News
News Home
Quick Bites
Exploradio
News Archive
News Channel
Special Features
NPR
nowplaying
On AirNewsClassical
Loading...
  
School Closings
WKSU Support
Funding for WKSU is made possible in part through support from the following businesses and organizations.

Greater Akron Chamber

Don Drumm Studios

Hospice of the Western Reserve


For more information on how your company or organization can support WKSU, download the WKSU Media Kit.

(WKSU Media Kit PDF icon )


Donate Your Vehicle to WKSU

Programs Schedule Make A Pledge Member BenefitsFAQ/HelpContact Us
Environment


New Lake Erie legislation still under fire
Ohio lawmakers are considering the latest version of a bill that sets limits on how much water can be drained from Lake Erie by a company before it needs a permit to do so
by WKSU's KABIR BHATIA


Reporter
Kabir Bhatia
 
In The Region:
Ohio lawmakers are considering the latest version of a bill that sets limits on how much water can be drained from Lake Erie by a company before it needs a permit to do so.  And as WKSU’s Kabir Bhatia reports, the bill could affect everything from wildlife to energy development to relations with neighboring states.
New Lake Erie legislation still under fire

Other options:
Windows Media / MP3 Download (2:11)


Gov. John Kasich vetoed the first version of this legislation last July after environmental groups, neighboring states and even former GOP governors George Voinovich and Bob Taft protested. They said it would allow companies to pump too much water out of Lake Erie and its tributaries without a permit, averaged over a 90-day period.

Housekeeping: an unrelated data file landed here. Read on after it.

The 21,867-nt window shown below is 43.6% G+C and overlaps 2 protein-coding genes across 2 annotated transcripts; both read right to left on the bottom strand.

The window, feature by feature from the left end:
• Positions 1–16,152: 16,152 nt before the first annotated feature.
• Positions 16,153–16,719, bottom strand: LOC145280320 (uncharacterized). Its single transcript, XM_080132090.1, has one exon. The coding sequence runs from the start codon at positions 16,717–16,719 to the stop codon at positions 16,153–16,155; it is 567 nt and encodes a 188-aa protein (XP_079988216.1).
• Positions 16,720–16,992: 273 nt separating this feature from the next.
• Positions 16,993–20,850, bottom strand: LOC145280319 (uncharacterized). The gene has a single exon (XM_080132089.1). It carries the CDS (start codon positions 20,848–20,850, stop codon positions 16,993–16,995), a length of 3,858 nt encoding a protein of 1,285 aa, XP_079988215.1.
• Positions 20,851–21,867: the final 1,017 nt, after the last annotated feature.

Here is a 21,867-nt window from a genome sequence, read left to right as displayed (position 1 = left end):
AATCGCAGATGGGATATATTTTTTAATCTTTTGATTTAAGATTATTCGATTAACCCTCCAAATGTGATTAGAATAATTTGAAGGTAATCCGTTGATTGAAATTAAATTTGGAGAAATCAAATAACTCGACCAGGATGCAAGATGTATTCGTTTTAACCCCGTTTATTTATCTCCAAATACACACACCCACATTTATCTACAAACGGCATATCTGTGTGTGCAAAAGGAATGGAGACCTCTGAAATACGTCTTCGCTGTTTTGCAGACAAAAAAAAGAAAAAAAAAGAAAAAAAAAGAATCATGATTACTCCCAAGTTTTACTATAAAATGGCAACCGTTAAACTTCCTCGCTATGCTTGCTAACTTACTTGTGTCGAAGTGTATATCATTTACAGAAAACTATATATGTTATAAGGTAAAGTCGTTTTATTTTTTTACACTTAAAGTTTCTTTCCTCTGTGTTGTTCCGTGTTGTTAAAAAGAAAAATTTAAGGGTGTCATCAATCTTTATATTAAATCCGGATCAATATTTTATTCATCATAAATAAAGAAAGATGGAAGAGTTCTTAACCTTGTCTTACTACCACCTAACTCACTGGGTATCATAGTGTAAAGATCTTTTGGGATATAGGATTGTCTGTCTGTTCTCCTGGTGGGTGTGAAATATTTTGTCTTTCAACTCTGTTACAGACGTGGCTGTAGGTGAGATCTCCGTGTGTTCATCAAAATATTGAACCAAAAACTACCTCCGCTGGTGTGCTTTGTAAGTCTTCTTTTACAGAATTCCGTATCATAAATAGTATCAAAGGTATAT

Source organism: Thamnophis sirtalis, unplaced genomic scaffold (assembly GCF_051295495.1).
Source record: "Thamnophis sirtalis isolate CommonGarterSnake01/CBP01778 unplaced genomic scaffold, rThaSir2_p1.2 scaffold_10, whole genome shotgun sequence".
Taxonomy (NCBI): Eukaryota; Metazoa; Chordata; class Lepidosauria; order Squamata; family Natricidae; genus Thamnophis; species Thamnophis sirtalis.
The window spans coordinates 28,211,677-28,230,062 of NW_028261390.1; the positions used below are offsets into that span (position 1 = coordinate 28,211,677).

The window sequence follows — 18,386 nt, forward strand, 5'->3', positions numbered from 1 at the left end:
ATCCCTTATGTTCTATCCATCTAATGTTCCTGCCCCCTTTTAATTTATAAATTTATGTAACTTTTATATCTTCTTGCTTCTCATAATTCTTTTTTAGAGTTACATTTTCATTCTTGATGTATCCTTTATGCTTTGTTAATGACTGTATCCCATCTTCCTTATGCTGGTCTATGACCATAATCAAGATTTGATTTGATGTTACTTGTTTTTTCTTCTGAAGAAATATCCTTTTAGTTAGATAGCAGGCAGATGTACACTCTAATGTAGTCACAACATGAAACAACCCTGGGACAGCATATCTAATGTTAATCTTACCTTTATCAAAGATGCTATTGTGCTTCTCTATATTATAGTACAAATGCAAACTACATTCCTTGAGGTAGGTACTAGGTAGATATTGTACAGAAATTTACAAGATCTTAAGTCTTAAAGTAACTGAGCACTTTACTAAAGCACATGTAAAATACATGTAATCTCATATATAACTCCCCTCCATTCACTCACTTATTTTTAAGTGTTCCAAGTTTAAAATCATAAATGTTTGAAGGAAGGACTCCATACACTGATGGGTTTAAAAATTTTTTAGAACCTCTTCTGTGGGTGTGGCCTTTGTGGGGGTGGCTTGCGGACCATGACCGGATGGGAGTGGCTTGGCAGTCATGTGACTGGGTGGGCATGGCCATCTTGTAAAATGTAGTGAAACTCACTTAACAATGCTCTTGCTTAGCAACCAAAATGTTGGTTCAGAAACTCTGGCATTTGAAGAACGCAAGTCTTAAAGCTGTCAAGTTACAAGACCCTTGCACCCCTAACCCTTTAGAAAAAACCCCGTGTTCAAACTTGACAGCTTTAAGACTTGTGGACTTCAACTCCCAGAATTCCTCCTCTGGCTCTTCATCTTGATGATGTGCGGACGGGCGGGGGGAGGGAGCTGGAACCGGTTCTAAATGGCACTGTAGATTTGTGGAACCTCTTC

The new version cuts the thresholds for water use by half or more.  But Kristy Meyer of the Ohio Environmental Council says the bill does not adequately protect tributaries and groundwater that drain into the lake.

“It’s kind of like a heart; you can’t cut off the capillaries to your heart, and expect the heart to continue to pump, right?  If we are just protecting Lake Erie as a whole, then essentially we could start seeing some more, or larger, harmful algal blooms.”

Toxic algae blooms can be dangerous to humans and kill off fish, and Ohio has been struggling with massive outbreaks in Lake Erie and inland lakes and reservoirs for the last two years.

But that’s not the only concern. Meyer also says the bill’s definition of – quote – “adverse impact” to the lake could limit who can appeal a permit.

Meyer has also been critical of the 90-day averaging period, similar to what Indiana and Pennsylvania have adopted.  She says fracking companies could draw huge amounts of water for a short period of time and harm the lake, but still be below the average threshold.

“It’s kind of like, we could say, we withdrew all the air from within the room that we are in, for 15 minutes.  Then after that we pumped it back in.  And over that 24-hour period we averaged how much air there was available over that 24-hour period.  Now if we look at that, we should all be alive.  But because we withdrew the air for 15 minutes, we’re all dead.  Fish and other wildlife do not live in averages.”